It could be a friend that you make. It could be some nice act you perform for another person that changes how you feel about yourself. It could be a new skill you learn or an achievement in school or online.

You might not even know that this “thing” is important until years later. Still, 2017 will make a difference for years to come. Think about that when you get up each morning.

5. One of your idols will do or say something idiotic.

Yup. That’s a guarantee. As a matter of fact, all of us will do or say something idiotic in 2017.

It could be in person or online, but every single living human being will say or do or post something that will look silly to others. That’s why everyone of us should expect to say, “I’m sorry,” or “I’ve made a mistake” at least once in 2017.

6. You will make at least one decision between right and wrong.

Doing the right thing in the face of adversity is never easy. You may be approached to cheat on a test or be tempted to ignore a good friend because of peer pressure.

You may see someone being bullied and want to help them but be faced with fear of what will happen if you do.  Accept that you will make mistakes in 2017 like every other human on the planet.   The important thing is to decide now the kind of person you want to be and surround yourself with the type of people that will help you “be that person”.

7. You will work and you will play – and you can have fun doing both.

A good life is about balance.  All play and no work brings discontentment.  We all need goads to strive for.  All work and no play will stress you out and is not healthy.  Plan now to make sure there is balance in your life… between sports and school, between family and friends and even your own “alone time”.

2017 is going to be an interesting year. The person you are when it begins is not the person you will be when you celebrate 2018.

Enjoy the changes in your life and around the world.

For many people, a brand new year means a fresh start. For others, there is anticipation about upcoming events, such as another birthday or a special holiday trip. As one year rolls into the next, you may be looking for clues as to what the future holds. Here are 100% genuine true predictions for 2017.

1. You will hear or read something that will hurt your feelings.

Unfortunately, this is a fact of life. Remember that everyone sees the world differently and everyone has a different opinion. And just because you hear or read something that stings you, the commenter might not have meant anything mean.

The key is to not take things too personally.  Expect that people will disappoint you from time to time. Humans make mistakes and often do not intend to hurt others.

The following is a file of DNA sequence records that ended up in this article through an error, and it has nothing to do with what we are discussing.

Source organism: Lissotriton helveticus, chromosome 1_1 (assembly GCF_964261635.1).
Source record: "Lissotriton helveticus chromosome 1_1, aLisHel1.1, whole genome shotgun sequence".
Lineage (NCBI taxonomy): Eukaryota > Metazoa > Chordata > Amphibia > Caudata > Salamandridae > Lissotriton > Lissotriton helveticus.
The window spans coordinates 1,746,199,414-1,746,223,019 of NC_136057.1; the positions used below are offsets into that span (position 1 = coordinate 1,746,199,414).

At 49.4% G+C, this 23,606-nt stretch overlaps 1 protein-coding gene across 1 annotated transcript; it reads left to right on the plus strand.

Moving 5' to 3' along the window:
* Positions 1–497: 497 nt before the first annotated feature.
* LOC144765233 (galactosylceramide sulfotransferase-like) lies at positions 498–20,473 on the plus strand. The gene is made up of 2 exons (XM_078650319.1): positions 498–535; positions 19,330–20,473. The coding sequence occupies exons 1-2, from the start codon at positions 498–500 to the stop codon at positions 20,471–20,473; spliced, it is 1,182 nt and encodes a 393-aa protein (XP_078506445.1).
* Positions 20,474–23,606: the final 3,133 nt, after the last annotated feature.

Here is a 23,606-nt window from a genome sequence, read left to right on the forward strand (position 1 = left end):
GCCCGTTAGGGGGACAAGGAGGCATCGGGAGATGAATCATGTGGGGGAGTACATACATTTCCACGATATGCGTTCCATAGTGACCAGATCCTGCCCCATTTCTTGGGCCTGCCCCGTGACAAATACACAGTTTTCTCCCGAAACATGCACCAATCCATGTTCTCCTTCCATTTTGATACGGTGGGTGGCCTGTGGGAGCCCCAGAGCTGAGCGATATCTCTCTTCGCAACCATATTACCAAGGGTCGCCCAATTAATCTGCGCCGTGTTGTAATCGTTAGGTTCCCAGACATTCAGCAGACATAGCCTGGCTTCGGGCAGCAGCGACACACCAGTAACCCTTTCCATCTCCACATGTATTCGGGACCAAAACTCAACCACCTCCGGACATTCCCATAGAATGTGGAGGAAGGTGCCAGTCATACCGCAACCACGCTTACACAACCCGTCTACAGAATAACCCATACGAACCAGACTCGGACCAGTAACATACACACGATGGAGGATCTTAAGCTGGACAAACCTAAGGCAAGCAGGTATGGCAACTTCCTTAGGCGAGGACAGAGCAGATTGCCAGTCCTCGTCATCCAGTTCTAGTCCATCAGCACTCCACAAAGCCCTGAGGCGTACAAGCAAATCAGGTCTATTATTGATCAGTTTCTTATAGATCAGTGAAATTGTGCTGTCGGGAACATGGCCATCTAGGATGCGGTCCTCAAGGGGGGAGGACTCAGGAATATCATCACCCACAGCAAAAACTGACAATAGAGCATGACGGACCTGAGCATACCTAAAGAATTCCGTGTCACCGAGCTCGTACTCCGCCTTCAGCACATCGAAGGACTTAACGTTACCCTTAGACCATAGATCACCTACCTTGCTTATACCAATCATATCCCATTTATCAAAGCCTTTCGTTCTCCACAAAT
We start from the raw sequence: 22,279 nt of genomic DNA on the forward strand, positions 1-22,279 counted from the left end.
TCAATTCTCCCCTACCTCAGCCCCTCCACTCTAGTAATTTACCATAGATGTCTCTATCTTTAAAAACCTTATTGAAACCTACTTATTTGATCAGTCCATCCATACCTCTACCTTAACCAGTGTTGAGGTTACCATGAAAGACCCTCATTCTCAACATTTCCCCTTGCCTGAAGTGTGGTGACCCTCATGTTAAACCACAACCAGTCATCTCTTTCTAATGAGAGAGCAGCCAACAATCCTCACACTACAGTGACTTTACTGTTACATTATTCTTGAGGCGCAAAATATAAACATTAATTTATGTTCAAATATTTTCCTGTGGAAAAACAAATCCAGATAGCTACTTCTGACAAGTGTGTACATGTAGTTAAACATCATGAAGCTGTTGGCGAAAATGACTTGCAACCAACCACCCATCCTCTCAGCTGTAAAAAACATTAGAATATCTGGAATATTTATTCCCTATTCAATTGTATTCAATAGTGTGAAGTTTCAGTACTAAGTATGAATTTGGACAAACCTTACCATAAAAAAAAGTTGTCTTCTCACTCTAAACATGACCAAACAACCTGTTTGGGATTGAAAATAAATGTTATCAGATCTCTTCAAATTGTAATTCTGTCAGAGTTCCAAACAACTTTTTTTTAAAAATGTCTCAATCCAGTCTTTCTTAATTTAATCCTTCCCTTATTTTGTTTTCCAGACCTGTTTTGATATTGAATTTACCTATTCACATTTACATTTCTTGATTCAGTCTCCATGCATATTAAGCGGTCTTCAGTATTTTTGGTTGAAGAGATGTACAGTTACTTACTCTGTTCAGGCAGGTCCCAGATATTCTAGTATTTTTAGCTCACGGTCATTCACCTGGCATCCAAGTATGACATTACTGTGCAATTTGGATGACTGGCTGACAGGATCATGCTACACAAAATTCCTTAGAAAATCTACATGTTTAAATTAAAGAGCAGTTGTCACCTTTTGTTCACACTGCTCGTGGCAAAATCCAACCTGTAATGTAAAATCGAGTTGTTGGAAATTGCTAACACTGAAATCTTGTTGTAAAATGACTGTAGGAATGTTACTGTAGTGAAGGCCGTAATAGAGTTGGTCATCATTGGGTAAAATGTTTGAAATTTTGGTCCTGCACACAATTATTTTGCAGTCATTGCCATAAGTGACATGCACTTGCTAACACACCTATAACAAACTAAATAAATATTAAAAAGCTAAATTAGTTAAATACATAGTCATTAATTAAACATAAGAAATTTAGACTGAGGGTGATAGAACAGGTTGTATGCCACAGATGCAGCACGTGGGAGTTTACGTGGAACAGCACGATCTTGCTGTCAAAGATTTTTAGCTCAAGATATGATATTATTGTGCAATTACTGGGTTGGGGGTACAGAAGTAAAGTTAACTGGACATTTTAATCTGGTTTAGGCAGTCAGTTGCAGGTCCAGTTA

2. You will try to reach a goal and fail.

Winning at anything means taking steps along the way and stumbling. Every time you fail at reaching a goal, you get close to actually getting there.

Many famous and successful people have said that there is no success without failure. It is an essential stepping stone to greater things as long as you keep on trying.

3. You will try to reach a goal and succeed.

It might be a small goal, like getting a great mark on a pop quiz or finally being able to make a super-serious friend laugh at one of your jokes.

Every time you try to do something, it makes you stronger and more confident. Most people make lists of huge, towering resolutions and ultimately break them before the year has even started. Make lists of small goals and soon you will find bigger goals easier to tackle.

4. Something you do in 2017 will have a major effect on your life.

It could be a friend that you make. It could be some nice act you perform for another person that changes how you feel about yourself. It could be a new skill you learn or an achievement in school or online.

You might not even know that this “thing” is important until years later. Still, 2017 will make a difference for years to come. Think about that when you get up each morning.

5. One of your idols will do or say something idiotic.

Yup. That’s a guarantee. As a matter of fact, all of us will do or say something idiotic in 2017.

It could be in person or online, but every single living human being will say or do or post something that will look silly to others. That’s why everyone of us should expect to say, “I’m sorry,” or “I’ve made a mistake” at least once in 2017.

6. You will make at least one decision between right and wrong.

Doing the right thing in the face of adversity is never easy. You may be approached to cheat on a test or be tempted to ignore a good friend because of peer pressure.

You may see someone being bullied and want to help them but be faced with fear of what will happen if you do.  Accept that you will make mistakes in 2017 like every other human on the planet.   The important thing is to decide now the kind of person you want to be and surround yourself with the type of people that will help you “be that person”.

7. You will work and you will play – and you can have fun doing both.

A good life is about balance.  All play and no work brings discontentment.  We all need goads to strive for.  All work and no play will stress you out and is not healthy.  Plan now to make sure there is balance in your life… between sports and school, between family and friends and even your own “alone time”.

2017 is going to be an interesting year. The person you are when it begins is not the person you will be when you celebrate 2018.

Enjoy the changes in your life and around the world.